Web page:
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Click here to see the results in a chart, which also divides the American population by gender, race, and politics.

The Radio Television Digital News Association — and we know its agenda — asks, “Is the news for local TV stations all bad?”

Its former chair Kevin Benz admits, “Stations are producing more newscasts because local production is cheap with higher payback potential from selling local advertisers.” Let’s not forget we’re coming off an election year with lots of ads.

The organization claims “profitability has been trending level or up since 2010” and “This is also far from the first time local news has been written off due to changing consumption habits … but newsrooms have been slow to adapt.”

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Back in the Tri-Cities, I was told many people get their news from their Facebook feed. That’s pitiful and of course, Facebook benefits but the publishers really don’t, other than a click to their own websites.

In the past year, not much has come out of the Facebook Journalism Project led by former news anchor Campbell Brown — who has since shown her true politics with The 74 Million, advocating for charter and private schools by taking money away from public schools. (I wrote about that in “Why teaching isn’t for me anymore” here, almost two years ago.)

According to Digiday, problems are that publishers have different business models and want different things from Facebook. And Facebook has mostly let publishers see new products before they launched, and listen to their feedback on various subjects at twice-annual meetings with nice meals. Subjects have included Instant Articles and starting a subscription product so you can’t read unlimited articles for free. There’s also discussion about separating factual news from somebody posting fiction.

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File: Oprah Winfrey

It didn’t help that NBC tweeted about Oprah Winfrey possibly becoming president in the future during Sunday’s Golden Globe Awards.

NBC’s website has now clips of her speech and this description:

“The media mogul received the Cecil B. DeMille award at the A-list event, and brought the crowd to its feet with a rallying cry for solidarity amid the #MeToo and Time’s Up movements.”

The harassment scandals were huge. That’s what Oprah addressed. I’ve even written about it twice: here (“What is conscience? Elusive in the media, unfortunately”) and here (“Hey, you accused! Would Mom say, wait until your father gets home?”).

I’ve also tweeted about women who weren’t getting paid the same as men.

Variety reported, “Host Seth Meyers even joked about the prospect in his opening monologue. The tweet from NBC said, ‘Nothing but respect for OUR future president. #GoldenGlobes.’”

The next morning, the network put out a statement, blaming outsourcing. Of course, the first tweet was removed.

How horrible! Oprah hadn’t yet spoken at the time, she never mentioned anything about becoming president, viewers won’t know the difference between a tweet from NBC Entertainment or NBC News if it doesn’t say, and why would the network let a third-party vendor tweet on its account, especially without overseeing? The network has no competent employee in-house? Disappointing!

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The peacock isn’t proud

And late-breaking Thursday morning, we learned 18-year Fox News veteran James Rosen left the network – without Fox giving a reason – after eight of his former colleagues claimed he “had an established pattern of flirting aggressively with many peers and had made sexual advances toward three female Fox News journalists,” according to TVNewser.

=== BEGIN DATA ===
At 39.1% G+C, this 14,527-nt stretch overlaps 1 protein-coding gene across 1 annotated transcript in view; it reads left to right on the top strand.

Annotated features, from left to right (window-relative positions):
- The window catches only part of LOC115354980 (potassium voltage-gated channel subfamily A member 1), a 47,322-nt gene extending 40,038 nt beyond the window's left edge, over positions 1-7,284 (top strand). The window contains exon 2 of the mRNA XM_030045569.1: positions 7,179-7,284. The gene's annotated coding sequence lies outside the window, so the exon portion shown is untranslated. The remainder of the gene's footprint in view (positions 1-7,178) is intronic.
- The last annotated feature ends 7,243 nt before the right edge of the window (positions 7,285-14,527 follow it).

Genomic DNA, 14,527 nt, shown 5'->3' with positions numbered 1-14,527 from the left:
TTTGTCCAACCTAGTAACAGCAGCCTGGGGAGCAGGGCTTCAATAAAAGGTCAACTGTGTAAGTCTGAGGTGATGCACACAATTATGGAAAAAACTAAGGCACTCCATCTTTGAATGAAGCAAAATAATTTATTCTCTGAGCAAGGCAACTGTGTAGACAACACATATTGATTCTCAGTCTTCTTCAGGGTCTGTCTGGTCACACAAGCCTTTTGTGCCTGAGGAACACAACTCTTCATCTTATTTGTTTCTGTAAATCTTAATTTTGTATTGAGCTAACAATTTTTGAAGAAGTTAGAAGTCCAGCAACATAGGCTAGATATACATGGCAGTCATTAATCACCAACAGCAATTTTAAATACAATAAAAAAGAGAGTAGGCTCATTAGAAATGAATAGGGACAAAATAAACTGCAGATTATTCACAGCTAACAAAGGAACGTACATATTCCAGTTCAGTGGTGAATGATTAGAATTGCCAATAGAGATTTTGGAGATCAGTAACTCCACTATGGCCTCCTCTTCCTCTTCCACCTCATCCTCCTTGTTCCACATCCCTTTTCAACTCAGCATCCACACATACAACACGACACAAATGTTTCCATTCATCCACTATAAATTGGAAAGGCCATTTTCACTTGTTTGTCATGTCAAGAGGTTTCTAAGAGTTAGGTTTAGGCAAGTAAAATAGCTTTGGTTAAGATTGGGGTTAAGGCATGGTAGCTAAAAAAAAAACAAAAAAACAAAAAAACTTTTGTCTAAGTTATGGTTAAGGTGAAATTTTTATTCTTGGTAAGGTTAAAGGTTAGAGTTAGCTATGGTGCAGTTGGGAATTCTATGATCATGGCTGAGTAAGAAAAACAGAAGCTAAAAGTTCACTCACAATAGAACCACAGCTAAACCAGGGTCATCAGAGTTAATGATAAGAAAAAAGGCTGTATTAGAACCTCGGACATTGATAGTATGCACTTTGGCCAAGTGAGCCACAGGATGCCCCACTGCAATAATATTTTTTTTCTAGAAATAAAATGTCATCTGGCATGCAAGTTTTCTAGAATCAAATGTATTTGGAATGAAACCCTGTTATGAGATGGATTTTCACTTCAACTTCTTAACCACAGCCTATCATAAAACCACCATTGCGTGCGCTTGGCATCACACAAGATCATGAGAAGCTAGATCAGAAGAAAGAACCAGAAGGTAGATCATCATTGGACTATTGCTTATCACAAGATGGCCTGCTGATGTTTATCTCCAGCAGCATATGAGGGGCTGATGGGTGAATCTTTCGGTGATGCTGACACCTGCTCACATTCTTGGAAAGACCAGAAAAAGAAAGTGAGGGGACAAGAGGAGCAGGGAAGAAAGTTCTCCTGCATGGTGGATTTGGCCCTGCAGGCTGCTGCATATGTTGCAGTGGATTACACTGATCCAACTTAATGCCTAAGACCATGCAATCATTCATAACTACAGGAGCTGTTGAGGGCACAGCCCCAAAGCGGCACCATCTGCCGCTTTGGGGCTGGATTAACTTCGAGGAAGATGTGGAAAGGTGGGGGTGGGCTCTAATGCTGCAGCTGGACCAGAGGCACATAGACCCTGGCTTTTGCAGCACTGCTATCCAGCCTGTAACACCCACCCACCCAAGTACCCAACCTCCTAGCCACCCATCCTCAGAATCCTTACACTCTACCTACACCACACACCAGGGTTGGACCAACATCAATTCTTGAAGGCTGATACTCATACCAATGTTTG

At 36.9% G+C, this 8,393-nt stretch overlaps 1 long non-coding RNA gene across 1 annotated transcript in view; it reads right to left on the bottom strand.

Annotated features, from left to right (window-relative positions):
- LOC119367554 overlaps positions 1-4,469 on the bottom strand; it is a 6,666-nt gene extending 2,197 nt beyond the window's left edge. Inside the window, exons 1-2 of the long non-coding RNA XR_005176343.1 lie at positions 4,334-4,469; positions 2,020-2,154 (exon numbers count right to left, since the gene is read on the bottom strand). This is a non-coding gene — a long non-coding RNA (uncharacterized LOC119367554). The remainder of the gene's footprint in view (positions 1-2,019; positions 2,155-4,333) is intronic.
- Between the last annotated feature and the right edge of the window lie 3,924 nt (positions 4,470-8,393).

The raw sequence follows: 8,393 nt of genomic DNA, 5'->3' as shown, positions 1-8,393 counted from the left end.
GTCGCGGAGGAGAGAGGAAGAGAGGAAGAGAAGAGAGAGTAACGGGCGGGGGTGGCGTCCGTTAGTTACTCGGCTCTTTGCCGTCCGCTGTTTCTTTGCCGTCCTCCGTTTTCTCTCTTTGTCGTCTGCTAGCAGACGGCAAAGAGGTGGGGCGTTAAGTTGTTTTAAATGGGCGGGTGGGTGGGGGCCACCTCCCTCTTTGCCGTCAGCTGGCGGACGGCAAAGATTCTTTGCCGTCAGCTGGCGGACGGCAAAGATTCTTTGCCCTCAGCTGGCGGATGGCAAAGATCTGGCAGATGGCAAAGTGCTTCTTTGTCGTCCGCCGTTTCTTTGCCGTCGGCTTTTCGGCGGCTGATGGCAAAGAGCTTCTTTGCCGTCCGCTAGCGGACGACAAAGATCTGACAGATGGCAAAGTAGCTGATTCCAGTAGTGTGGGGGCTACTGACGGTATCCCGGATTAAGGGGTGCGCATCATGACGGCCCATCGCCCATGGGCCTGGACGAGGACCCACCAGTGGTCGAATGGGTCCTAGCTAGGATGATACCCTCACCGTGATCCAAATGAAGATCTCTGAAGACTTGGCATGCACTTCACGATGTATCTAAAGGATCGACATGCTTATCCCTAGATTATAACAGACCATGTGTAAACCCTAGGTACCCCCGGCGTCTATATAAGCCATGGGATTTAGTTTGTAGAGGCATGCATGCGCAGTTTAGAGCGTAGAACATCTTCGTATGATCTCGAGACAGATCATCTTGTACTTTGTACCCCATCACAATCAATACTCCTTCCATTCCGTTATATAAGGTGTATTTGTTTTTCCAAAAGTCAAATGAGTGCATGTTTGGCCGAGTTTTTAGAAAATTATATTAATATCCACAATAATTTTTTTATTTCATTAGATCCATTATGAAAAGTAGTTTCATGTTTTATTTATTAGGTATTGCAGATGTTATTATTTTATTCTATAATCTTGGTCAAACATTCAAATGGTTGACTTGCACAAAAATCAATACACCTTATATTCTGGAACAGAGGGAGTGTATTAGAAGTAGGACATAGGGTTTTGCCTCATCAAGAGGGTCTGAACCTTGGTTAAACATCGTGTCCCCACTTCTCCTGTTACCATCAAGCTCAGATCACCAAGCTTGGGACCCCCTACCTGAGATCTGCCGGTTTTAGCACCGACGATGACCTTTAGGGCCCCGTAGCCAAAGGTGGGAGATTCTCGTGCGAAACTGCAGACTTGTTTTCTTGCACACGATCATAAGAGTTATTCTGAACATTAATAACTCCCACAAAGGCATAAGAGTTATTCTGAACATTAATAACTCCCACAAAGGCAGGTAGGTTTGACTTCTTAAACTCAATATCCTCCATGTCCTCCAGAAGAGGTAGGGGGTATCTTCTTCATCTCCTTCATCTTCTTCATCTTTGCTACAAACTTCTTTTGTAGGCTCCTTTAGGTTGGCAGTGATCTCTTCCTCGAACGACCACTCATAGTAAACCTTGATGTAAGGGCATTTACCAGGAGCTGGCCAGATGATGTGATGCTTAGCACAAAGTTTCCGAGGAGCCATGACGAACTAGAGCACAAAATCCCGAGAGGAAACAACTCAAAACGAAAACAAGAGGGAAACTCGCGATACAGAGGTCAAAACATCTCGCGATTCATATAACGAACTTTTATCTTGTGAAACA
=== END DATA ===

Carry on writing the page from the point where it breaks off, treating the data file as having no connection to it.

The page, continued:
Mediaite reports,

“One accusation involved him groping a female colleague in a shared-cab—an action she did not consent to. He then reportedly attempted to retaliate after his sexual advances were denied by attempting to take her sources, which would serve to damage her professional image.”

Also, the Washington Post says it suspended 28-year reporter Joel Achenbach for 90 days what it called “inappropriate workplace conduct” involving current and former female colleagues. He apologized in a statement, but the paper will continue to investigate.

I’m going to end on a better note, in contrast to what I wrote about Monday. Know I’ve been interviewing with different national and international companies here in Philadelphia. Tuesday, I found out I made it to the next round with one firm, and I’m obviously very happy about that. I told the woman on the phone who was simply following up on her morning email that everybody has been so supportive. We’d talked before and her response was simply that they are a partnership, rather than a corporation, and that there is no need for competition amongst (potential) employees.

That’s nice to hear, and it gives me hope.

P.S. On a personal note: Tuesday night in Florida, my mother fell in the kitchen. She hit her face on the floor. There was lots of blood, but no concussion. Turns out, she broke her pelvis in three places: two in the front, and one in the back. No surgery required, but she’ll have to spend another day or two in the hospital. The next two weeks are supposed to be very painful, and it could take her four months to get better. The doctor suggested time rehab since she can’t do much. Please keep her in your thoughts. 😦

Disgraceful daughter

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1991: Cover art for the song Into the Great Wide Open (Wikipedia: fair use)

Every situation is different, but death always seems to be a hard topic. We could be talking about a close relative, an acquaintance from years ago, a pet, or a famous person. How people respond is unique and usually understandable.

Usually. And I will say it. Tom Petty’s younger daughter seems to be an exception.